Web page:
• [10] Frontera W.R., Hughes V.A., Fielding R.A., Fiatarone M.A., Evans W.J., Roubenoff R., Aging of skeletal muscle: a 12-yr longitudinal study, J. Appl. Physiol., 2000, 88, 1321-1326 Google Scholar

  • [11] Lexell J., Human aging, muscle mass, and fiber type composition, J. Gerontol. A Biol. Sci. Med. Sci., 1995, 50 (SI), 11-16 Google Scholar

  • [12] Janssen I., Heymsfield S.B., Ross R., Low relative skeletal muscle mass (sarcopenia) in older persons is associated with functional impairment and physical disability, J. Am. Geriatr. Soc., 2002, 50, 889-896 CrossrefGoogle Scholar

  • [13] Abellan van Kan G., Cameron Chumlea W., Gillette-Guyonet S., Houles M., Dupuy C., Rolland Y., et al., Clinical trials on sarcopenia: methodological issues regarding phase 3 trials, Clin. Geriatr. Med., 2011, 27, 471-482 CrossrefGoogle Scholar

  • [14] Fried L.P., Tangen C.M., Walston J., Newman A.B., Hirsch C., Gottdiener J., et al., Frailty in older adults: evidence for a phenotype, J. Gerontol. A Biol. Sci. Med. Sci., 2001, 56, M146-156 CrossrefGoogle Scholar

  • [15] Mitnitski A.B., Mogilner A.J., MacKnight C., Rockwood K., The mortality rate as a function of accumulated deficits in a frailty index, Mech. Ageing Dev., 2002, 123, 1457-1460 CrossrefGoogle Scholar

  • [16] Rockwood K., Andrew M., Mitnitski A., A comparison of two approaches to measuring frailty in elderly people, J. Gerontol. A Biol. Sci. Med. Sci., 2007, 62, 738-743 CrossrefGoogle Scholar

  • [17] Woo J., Leung J., Morley J.E., Comparison of frailty indicators based on clinical phenotype and the multiple deficit approach in predicting mortality and physical limitation, J. Am. Geriatr. Soc., 2012, 60, 1478-1486 CrossrefGoogle Scholar

  • [18] Abellan van Kan G., Rolland Y., Andrieu S., Bauer J., Beauchet O., Bonnefoy M., et al., Gait speed at usual pace as a predictor of adverse outcomes in community-dwelling older people an International Academy on Nutrition and Aging (IANA) Task Force, J. Nutr. Health Aging, 2009, 13, 881-889 CrossrefGoogle Scholar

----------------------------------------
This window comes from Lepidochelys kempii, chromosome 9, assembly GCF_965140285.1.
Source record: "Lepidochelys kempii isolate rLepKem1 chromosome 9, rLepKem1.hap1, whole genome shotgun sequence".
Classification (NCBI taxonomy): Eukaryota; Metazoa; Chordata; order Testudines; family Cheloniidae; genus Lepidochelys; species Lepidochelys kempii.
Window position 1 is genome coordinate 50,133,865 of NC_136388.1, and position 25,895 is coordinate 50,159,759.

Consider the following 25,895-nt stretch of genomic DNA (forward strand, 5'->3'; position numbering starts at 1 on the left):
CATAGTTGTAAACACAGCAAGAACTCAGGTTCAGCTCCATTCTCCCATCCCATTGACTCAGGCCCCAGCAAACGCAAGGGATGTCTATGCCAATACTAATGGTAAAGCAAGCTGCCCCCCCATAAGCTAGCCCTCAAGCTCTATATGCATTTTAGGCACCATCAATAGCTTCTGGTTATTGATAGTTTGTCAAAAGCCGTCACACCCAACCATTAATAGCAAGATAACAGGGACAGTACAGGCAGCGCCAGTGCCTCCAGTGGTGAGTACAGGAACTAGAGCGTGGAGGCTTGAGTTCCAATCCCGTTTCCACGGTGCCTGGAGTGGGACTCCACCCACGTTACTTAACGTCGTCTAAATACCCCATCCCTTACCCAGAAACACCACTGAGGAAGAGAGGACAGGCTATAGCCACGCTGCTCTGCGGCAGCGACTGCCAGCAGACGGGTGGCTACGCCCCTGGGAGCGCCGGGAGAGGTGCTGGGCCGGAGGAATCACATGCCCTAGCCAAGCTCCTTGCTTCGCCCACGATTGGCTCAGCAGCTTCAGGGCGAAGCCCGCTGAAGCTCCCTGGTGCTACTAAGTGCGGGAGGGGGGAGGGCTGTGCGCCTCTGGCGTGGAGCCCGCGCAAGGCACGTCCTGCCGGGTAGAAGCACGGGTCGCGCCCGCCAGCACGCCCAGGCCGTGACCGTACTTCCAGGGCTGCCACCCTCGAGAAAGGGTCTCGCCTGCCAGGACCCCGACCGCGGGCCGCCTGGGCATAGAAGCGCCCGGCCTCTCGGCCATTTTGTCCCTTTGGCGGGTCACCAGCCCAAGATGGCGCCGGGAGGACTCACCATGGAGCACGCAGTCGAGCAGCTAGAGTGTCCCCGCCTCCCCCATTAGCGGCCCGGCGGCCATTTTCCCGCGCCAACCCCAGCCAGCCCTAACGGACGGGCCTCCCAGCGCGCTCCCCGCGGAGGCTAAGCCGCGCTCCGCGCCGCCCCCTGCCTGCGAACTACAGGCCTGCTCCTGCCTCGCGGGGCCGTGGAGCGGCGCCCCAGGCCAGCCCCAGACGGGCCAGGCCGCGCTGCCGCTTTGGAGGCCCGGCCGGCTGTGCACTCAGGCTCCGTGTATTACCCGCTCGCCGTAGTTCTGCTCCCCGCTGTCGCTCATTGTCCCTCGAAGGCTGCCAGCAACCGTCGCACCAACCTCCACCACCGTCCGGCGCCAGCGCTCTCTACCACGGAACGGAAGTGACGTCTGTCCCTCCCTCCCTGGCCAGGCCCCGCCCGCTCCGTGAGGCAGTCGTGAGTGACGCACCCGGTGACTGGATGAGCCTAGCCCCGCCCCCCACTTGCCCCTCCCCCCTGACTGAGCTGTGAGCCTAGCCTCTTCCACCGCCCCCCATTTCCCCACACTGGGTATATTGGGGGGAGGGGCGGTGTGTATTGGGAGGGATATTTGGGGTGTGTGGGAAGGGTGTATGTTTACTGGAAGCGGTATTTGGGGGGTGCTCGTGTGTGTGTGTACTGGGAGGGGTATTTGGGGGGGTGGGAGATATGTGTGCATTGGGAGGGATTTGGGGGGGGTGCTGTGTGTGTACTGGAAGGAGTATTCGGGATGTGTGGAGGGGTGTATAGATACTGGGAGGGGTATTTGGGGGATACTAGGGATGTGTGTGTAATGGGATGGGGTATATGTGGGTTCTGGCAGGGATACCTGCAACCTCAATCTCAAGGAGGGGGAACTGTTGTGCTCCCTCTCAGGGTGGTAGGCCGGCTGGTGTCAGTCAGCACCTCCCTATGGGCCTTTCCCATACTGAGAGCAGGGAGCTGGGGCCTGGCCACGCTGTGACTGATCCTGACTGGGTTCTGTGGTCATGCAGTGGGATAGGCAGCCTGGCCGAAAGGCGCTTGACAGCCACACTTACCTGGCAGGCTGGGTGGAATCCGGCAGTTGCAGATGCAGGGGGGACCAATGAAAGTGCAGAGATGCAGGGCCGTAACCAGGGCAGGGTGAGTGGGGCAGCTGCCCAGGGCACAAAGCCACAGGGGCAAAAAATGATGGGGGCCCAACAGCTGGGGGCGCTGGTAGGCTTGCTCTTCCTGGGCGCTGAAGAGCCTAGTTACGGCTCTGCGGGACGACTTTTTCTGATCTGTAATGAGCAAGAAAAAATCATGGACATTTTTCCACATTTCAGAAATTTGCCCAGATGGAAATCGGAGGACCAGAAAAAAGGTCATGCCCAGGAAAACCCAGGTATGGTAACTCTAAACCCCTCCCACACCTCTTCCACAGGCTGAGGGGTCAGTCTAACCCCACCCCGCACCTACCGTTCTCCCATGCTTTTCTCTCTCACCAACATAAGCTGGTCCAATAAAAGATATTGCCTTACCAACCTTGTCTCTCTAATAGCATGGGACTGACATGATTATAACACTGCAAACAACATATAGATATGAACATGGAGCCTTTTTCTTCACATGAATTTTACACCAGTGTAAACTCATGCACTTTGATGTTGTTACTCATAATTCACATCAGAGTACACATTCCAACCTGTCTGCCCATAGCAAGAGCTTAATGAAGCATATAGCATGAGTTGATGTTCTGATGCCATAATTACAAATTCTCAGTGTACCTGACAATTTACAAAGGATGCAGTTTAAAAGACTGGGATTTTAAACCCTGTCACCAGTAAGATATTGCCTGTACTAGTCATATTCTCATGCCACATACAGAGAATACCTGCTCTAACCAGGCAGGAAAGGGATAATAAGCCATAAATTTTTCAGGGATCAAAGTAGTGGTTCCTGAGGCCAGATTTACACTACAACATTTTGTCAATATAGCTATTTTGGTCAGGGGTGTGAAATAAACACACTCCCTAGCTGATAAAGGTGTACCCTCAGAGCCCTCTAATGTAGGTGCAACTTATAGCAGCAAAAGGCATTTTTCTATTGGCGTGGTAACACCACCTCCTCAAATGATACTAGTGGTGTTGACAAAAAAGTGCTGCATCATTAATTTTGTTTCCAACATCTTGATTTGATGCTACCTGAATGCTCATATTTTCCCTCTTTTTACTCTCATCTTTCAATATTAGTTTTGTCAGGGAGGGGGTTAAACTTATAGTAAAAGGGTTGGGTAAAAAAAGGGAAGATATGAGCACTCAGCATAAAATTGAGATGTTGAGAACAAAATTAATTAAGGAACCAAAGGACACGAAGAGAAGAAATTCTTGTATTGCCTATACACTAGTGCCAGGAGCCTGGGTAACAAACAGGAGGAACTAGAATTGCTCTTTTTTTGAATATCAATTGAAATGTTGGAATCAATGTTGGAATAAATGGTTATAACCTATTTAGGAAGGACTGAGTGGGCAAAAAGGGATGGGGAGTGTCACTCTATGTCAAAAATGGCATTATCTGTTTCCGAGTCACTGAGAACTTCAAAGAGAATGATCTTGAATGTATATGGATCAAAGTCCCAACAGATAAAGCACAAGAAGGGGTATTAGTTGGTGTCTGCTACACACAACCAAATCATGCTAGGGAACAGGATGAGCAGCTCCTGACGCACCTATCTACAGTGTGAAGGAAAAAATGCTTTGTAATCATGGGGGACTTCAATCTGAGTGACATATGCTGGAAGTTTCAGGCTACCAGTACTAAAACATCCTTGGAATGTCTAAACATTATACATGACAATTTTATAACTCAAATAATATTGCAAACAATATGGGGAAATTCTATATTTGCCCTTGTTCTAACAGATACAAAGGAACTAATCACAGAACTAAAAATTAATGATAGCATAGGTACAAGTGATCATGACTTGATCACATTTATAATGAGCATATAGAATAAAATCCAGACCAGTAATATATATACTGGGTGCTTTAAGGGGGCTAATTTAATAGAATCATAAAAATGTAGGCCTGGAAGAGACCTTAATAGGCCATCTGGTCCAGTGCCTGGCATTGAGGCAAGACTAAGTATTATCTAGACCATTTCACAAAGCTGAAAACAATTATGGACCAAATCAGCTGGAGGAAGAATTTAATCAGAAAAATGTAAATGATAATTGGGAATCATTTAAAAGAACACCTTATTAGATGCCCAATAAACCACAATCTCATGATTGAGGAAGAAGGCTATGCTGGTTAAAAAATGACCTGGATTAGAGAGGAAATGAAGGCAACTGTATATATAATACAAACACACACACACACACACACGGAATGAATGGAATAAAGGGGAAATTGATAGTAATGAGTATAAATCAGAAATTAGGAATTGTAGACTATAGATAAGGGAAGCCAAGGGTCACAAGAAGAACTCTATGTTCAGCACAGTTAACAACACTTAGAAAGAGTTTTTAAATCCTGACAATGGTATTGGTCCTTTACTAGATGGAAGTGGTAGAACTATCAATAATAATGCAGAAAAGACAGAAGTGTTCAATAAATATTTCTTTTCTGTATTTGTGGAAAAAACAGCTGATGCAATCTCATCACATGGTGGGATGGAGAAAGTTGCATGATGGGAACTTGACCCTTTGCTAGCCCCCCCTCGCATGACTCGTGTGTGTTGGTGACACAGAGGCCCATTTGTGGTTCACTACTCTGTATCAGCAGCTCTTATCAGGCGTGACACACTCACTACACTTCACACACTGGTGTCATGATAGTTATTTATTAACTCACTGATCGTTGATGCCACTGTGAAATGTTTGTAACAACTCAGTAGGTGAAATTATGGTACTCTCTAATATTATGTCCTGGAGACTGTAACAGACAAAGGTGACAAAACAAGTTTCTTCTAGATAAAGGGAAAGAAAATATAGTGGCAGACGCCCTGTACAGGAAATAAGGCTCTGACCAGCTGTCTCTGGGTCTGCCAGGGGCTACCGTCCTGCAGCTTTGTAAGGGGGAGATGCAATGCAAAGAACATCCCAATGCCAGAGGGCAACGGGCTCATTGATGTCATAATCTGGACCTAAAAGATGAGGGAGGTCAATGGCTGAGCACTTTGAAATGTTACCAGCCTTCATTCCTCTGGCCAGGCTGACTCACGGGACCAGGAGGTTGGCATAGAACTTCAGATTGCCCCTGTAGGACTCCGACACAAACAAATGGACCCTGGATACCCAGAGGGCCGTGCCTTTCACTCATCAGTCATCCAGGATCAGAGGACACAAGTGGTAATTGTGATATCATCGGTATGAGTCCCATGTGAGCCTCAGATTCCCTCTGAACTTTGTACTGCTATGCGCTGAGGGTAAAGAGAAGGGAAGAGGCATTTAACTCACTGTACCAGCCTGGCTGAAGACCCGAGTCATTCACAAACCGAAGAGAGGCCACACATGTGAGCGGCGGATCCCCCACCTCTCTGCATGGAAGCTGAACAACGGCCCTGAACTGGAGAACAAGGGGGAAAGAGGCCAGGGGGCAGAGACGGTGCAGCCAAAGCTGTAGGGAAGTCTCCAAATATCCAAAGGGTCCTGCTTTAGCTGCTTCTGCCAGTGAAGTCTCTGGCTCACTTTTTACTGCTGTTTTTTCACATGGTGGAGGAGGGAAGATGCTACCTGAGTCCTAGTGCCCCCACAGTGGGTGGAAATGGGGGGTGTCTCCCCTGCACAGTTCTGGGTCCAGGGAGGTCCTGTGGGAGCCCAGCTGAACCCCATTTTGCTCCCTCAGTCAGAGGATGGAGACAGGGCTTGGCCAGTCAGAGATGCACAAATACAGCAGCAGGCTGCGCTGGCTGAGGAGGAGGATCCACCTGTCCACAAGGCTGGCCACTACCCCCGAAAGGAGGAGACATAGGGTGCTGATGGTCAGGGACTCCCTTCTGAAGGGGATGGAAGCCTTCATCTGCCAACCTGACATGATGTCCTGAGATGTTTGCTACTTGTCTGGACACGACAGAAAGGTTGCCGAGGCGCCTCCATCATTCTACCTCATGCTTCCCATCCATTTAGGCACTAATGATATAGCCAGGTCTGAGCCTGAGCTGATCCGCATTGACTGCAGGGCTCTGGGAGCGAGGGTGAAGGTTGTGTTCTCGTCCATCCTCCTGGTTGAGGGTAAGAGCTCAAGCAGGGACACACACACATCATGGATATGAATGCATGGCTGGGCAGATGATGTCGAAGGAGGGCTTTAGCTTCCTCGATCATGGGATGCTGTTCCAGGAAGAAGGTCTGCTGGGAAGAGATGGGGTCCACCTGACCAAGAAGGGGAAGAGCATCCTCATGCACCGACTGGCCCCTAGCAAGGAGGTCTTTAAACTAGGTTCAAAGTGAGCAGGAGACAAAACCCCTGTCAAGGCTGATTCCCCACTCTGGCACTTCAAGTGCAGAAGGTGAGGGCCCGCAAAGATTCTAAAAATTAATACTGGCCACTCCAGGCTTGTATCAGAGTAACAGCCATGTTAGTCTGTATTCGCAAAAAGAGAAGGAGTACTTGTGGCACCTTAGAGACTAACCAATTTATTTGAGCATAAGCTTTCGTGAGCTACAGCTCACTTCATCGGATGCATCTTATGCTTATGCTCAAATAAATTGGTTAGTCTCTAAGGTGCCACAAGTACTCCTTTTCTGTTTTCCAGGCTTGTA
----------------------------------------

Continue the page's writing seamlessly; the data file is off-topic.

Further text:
• [19] Daniels R., van Rossum E., de Witte L., Kempen G.I.J.M., van den Heuvel W., Interventions to prevent disability in frail community-dwelling elderly: a systematic review, BMC Health Serv. Res., 2008, 8, 278 CrossrefGoogle Scholar

  • [20] Ferrucci L., Guralnik J.M., Studenski S., Fried L.P., Cutler G.B., Walston J.D., et al., Designing randomized, controlled trials aimed at preventing or delaying functional decline and disability in frail, older persons: a consensus report, J. Am. Geriatr. Soc., 2004, 52, 625-634 CrossrefGoogle Scholar

  • [21] Biomarkers Definitions Working Group. Biomarkers and surrogate endpoints: preferred definitions and conceptual framework, Clin. Pharmacol. Ther., 2001, 69, 89-95 Google Scholar

  • [22] Krabbe K.S., Pedersen M., Bruunsgaard H., Inflammatory mediators in the elderly, Exp. Gerontol., 2004, 39, 687-699 Google Scholar

  • [23] Morley J.E., Baumgartner R.N., Cytokine-related aging process, J. Gerontol. A Biol. Sci. Med. Sci., 2004, 59, M924-929 CrossrefGoogle Scholar

  • [24] Ferrucci L., Corsi A., Lauretani F., Bandinelli S., Bartali B., Taub D.D., et al., The origins of age-related proinflammatory state, Blood, 2005, 105, 2294-2299 CrossrefGoogle Scholar

  • [25] Franceschi C., Campisi J., Chronic inflammation (inflammaging) and its potential contribution to age-associated diseases, J. Gerontol. A Biol. Sci. Med. Sci., 2014, 69 (Suppl. 1), S4-9 CrossrefGoogle Scholar

  • [26] Schaap L.A., Pluijm S.M.F., Deeg D.J.H., Visser M., Inflammatory markers and loss of muscle mass (sarcopenia) and strength, Am. J. Med., 2006, 119, 526.e9-17 Google Scholar

  • [27] Schaap L.A., Pluijm S.M.F., Deeg D.J.H., Harris T.B., Kritchevsky S.B., Newman A.B., et al., Higher inflammatory marker levels in older persons: associations with 5-year change in muscle mass and muscle strength, J. Gerontol. A Biol. Sci. Med. Sci., 2009, 64, 1183-1189 Google Scholar

  • [28] Visser M., Pahor M., Taaffe D.R., Goodpaster B.H., Simonsick E.M., Newman A.B., et al. Relationship of interleukin-6 and tumor necrosis factor-alpha with muscle mass and muscle strength in elderly men and women: the Health ABC Study, J. Gerontol. A Biol. Sci. Med. Sci., 2002, 57, M326-332 CrossrefGoogle Scholar

  • [29] Ferrucci L., Penninx B.W.J.H., Volpato S., Harris T.B., Bandeen-Roche K., Balfour J., et al., Change in muscle strength explains accelerated decline of physical function in older women with high interleukin-6 serum levels, J. Am. Geriatr. Soc., 2002, 50, 1947-1954 CrossrefGoogle Scholar